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AI Games

Two Teams Win the BotPrize 56

Posted by Soulskill
from the just-make-them-swear-a-lot-over-xbox-live dept.
An anonymous reader writes "For the past five years, the 2K BotPrize has challenged artificial intelligence researchers and programmers to create a computer-game-playing bot that plays like a person. It's one thing to make bots that play computer games very well — computers are faster and more accurate than a person can ever be — but it's a different thing to make bots that are fun to play against. In a breakthrough result, after years of striving and improvement from 14 different international teams from nine countries, two teams have crossed the humanness barrier! The teams share $7000 in prize money and a trip to games company 2K's Canberra studio. The winners are the UT^2 team from the University of Texas at Austin, and Mihai Polceanu, a doctoral student from Romania, currently studying Artificial Intelligence at ENIB CERV — Centre de Réalité Virtuelle, Brest, France. The UT^2 team is Professor Risto Miikulainen, and doctoral students Jacob Schrum and Igor Karpov. The bots created by the two teams both achieved a humanness rating of 52%, easily exceeding the average humanness rating of the human players, at 40%. It is especially fitting that the prize has been won in the 2012 Alan Turing Centenary Year. The famous Turing test — where a computer has to have a conversation with a human, and pretends to be another human — was the inspiration for the BotPrize competition. Where to now for human-like bots? Next year we hope to propose a new and exciting challenge for game playing bot creators to push their technologies to the next level of human-like performance."
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Two Teams Win the BotPrize

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  • by SuperKendall (25149) on Saturday September 15, 2012 @11:22PM (#41349855)

    Can't have been too hard to make a bot that spews random obscenities and anti-gay/misogonistic comments, while randomly firing bullets into team members and tea-bagging you when you die.

    That gets you up to what, 75%?

  • by khasim (1285) <brandioch.conner@gmail.com> on Saturday September 15, 2012 @11:30PM (#41349899)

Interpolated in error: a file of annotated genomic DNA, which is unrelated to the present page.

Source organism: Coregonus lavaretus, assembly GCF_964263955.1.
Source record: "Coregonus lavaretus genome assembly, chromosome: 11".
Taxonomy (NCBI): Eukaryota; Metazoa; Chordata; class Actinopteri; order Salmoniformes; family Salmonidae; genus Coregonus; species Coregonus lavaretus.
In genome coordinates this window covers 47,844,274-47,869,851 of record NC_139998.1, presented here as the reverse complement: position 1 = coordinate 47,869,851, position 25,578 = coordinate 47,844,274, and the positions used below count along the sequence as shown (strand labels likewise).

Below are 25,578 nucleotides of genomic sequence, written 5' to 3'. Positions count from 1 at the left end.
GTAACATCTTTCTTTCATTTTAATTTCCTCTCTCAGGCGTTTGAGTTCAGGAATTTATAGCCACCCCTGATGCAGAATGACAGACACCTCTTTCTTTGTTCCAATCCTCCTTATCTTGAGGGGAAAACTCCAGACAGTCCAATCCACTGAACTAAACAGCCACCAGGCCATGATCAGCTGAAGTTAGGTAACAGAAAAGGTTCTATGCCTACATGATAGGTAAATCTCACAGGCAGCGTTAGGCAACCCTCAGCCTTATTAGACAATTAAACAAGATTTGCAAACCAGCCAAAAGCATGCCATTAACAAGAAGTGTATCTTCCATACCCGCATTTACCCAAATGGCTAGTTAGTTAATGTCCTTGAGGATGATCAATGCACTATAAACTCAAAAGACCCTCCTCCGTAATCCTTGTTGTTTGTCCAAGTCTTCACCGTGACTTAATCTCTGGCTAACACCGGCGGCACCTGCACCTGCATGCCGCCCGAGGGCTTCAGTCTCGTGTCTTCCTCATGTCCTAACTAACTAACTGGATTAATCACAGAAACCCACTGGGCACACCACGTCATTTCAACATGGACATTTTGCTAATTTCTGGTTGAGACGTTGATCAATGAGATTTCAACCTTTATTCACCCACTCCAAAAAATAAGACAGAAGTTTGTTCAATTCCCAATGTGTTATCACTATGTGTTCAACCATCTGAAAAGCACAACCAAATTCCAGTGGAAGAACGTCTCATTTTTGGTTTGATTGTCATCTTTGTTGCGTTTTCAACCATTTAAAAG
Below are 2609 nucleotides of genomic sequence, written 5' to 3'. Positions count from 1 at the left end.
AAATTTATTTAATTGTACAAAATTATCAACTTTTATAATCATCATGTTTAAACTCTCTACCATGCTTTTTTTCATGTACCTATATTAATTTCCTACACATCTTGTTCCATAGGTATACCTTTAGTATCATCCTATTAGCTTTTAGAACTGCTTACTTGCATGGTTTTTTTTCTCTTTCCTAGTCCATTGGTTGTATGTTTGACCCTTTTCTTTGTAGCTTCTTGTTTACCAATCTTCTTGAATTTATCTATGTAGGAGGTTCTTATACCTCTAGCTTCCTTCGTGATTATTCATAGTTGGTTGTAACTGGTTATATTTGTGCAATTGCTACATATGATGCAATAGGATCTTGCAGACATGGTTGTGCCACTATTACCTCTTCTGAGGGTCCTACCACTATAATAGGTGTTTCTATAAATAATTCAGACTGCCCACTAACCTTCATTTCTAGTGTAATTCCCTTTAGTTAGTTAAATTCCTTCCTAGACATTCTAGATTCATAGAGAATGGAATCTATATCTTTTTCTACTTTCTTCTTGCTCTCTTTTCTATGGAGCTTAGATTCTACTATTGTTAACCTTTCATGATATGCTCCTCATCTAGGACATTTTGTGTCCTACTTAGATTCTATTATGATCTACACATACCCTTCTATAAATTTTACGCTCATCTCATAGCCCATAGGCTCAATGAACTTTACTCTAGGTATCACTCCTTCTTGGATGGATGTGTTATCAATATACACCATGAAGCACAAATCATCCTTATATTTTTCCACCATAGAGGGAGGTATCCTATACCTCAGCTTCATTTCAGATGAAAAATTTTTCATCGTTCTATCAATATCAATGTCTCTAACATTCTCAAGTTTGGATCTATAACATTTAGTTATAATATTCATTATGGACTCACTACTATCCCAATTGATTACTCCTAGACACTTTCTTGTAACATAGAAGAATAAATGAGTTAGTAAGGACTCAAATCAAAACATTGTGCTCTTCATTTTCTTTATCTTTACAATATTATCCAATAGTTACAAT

The UT^2 team is Professor Risto Miikulainen, and doctoral students Jacob Schrum and Igor Karpov.

    IGOR! I need a new brain for the robot!

    • Master? Can I change your mind? I like abynormal so much better.

      No Igor, you can't change my mind. I just changed it and want you to bend over and take it like a bot

  • While it may lack in variety, I often prefer to spend what little time I do have to play games in skirmish offline or against bots. I find that better than dealing with most of the bullshit online. Yeah I know your counterargument, if I spent more time finding good players or servers it isn't really a problem. I just don't want to. Bots don't go berserk or disconnect or lack (albeit often predictable once you've played a game enough) skills, or any of the other usual multiplayer complaints.
    • I often prefer to spend what little time I do have to play games in skirmish offline or against bots. I find that better than dealing with most of the bullshit online.

      I used to play Unreal Tournament a lot. I liked to play online, there was a lot of bullshit but in the end I just felt like playing against bots was too fake.

      I don't know why that is, because I love many single player games where essentially I'm playing a whole game against bots and carefully tuned algorithms meant to fool me into thinking I

      • Some of the old classic arcades had this option. I was a passable midline Mortal Kombat II-III player before I retired from most video games. A couple of fun local shops had the setting on medium. On a good day you could beat the game with a couple of bucks. Then on road trips some of the other shop owners were greedy and cranked the difficulty setting, and that became NO FUN AT ALL. I don't recall the specifics, but a couple of the characters just got way too fast with the Throw maneuvers, Goro and Motaro

  • by martin-boundary (547041) on Saturday September 15, 2012 @11:52PM (#41349969)

    easily exceeding the average humanness rating of the human players, at 40%.

    Whoa! Who woulda thunk that playing computer games makes people less humann?

    • by SeaFox (739806)

      Finally, a story I can tag "morehumanthanhuman" and have the tag be a literal statement.

  • I wonder if part of how they did this used human game play to train a neural network. A quick google of the idea makes it seem like that is plausible and has been done in at least one study, but I don't know if it is a widely used AI technique or not.